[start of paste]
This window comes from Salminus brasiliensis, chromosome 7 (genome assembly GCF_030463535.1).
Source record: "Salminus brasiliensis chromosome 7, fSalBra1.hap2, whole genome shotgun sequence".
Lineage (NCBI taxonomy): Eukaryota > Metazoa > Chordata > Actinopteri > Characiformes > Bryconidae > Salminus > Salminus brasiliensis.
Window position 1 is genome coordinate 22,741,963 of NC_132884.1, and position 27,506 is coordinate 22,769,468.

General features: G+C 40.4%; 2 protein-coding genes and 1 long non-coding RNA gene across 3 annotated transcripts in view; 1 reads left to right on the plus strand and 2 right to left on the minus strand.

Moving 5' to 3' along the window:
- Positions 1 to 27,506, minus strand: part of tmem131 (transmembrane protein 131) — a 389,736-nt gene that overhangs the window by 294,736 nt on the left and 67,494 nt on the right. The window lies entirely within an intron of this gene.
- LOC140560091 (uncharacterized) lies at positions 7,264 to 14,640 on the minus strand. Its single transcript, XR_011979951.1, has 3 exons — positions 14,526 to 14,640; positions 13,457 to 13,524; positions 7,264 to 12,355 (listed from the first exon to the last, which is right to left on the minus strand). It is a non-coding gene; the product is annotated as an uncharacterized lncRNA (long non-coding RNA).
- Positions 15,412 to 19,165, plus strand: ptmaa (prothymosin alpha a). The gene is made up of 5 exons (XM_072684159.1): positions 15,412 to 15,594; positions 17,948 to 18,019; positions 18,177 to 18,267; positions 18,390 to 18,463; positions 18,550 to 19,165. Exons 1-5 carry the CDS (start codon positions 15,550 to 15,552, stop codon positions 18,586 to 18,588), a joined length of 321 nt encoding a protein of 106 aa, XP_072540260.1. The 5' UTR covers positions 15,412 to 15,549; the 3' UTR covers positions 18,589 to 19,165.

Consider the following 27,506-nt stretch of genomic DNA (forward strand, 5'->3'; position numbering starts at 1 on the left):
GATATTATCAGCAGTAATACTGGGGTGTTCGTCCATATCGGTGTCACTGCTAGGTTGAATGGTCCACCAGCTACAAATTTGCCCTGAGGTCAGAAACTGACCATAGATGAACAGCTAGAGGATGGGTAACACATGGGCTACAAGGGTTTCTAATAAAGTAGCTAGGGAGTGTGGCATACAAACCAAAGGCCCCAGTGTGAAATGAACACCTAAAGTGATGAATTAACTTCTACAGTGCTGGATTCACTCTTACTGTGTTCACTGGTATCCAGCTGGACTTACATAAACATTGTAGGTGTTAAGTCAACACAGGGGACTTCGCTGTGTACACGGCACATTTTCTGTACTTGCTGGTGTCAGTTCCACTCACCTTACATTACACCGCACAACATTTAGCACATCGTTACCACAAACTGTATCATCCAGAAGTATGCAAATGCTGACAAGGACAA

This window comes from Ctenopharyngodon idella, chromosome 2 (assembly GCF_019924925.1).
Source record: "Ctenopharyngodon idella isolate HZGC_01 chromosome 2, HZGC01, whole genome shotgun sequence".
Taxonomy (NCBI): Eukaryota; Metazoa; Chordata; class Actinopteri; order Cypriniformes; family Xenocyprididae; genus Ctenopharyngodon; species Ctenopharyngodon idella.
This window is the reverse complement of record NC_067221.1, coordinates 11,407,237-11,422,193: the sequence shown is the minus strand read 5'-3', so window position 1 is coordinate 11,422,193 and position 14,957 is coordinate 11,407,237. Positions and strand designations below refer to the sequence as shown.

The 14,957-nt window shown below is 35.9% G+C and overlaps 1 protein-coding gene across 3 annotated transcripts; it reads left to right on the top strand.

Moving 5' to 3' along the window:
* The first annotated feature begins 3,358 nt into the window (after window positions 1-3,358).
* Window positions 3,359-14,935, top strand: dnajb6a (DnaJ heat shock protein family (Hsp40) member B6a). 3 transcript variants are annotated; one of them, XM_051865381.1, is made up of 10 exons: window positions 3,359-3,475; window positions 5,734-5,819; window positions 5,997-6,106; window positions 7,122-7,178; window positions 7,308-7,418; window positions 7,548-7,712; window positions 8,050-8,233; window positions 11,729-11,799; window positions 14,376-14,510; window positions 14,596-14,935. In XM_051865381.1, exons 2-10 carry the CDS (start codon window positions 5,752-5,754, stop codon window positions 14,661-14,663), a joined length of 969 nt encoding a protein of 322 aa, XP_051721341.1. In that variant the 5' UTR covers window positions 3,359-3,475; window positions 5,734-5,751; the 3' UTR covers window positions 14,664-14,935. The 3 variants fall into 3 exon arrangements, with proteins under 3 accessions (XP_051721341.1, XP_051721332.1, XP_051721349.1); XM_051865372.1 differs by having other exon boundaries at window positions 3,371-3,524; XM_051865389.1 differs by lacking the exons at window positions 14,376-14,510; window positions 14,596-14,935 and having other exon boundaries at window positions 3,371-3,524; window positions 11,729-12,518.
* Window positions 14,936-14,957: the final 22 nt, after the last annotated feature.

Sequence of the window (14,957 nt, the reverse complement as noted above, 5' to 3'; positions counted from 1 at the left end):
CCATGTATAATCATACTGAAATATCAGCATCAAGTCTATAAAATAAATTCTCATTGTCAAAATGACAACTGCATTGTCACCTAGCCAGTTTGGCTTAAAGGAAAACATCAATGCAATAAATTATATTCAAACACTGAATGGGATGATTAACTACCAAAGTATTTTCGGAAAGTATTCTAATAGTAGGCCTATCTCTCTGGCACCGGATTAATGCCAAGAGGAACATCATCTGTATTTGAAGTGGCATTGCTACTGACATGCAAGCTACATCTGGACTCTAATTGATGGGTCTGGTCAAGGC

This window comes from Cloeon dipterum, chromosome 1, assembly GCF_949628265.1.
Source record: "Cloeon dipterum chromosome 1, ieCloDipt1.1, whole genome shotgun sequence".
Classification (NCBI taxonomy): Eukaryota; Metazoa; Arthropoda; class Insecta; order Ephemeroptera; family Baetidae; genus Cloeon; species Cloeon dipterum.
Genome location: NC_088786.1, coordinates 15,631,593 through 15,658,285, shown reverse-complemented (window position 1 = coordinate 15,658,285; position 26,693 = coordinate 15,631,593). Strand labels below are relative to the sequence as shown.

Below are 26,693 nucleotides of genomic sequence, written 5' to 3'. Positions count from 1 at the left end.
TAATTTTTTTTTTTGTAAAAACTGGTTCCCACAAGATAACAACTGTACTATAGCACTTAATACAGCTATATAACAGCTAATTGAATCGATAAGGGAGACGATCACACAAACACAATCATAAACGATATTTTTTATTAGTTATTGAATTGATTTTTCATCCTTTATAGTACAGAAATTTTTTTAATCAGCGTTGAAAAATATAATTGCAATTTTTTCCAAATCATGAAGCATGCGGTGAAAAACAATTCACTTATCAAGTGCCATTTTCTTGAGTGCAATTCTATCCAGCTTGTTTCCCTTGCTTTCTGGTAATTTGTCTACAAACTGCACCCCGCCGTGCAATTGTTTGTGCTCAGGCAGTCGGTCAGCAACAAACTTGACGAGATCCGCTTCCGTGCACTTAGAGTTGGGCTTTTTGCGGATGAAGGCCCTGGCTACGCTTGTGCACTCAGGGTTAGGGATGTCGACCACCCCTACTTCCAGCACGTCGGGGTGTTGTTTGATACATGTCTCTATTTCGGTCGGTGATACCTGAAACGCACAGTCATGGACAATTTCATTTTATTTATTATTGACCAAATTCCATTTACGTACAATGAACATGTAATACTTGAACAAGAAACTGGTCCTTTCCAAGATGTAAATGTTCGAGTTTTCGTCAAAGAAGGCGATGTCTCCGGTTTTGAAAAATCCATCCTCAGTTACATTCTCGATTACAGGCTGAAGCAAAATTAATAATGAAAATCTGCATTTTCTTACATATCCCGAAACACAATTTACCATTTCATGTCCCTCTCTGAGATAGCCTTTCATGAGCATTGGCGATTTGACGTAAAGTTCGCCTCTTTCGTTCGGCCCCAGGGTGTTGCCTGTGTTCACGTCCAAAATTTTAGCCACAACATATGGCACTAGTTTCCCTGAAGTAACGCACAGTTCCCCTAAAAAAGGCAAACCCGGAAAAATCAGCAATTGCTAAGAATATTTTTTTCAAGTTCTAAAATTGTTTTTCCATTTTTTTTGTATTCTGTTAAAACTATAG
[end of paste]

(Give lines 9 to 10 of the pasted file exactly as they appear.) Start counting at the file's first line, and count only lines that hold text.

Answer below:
- Positions 15,412 to 19,165, plus strand: ptmaa (prothymosin alpha a). The gene is made up of 5 exons (XM_072684159.1): positions 15,412 to 15,594; positions 17,948 to 18,019; positions 18,177 to 18,267; positions 18,390 to 18,463; positions 18,550 to 19,165. Exons 1-5 carry the CDS (start codon positions 15,550 to 15,552, stop codon positions 18,586 to 18,588), a joined length of 321 nt encoding a protein of 106 aa, XP_072540260.1. The 5' UTR covers positions 15,412 to 15,549; the 3' UTR covers positions 18,589 to 19,165.

Consider the following 27,506-nt stretch of genomic DNA (forward strand, 5'->3'; position numbering starts at 1 on the left):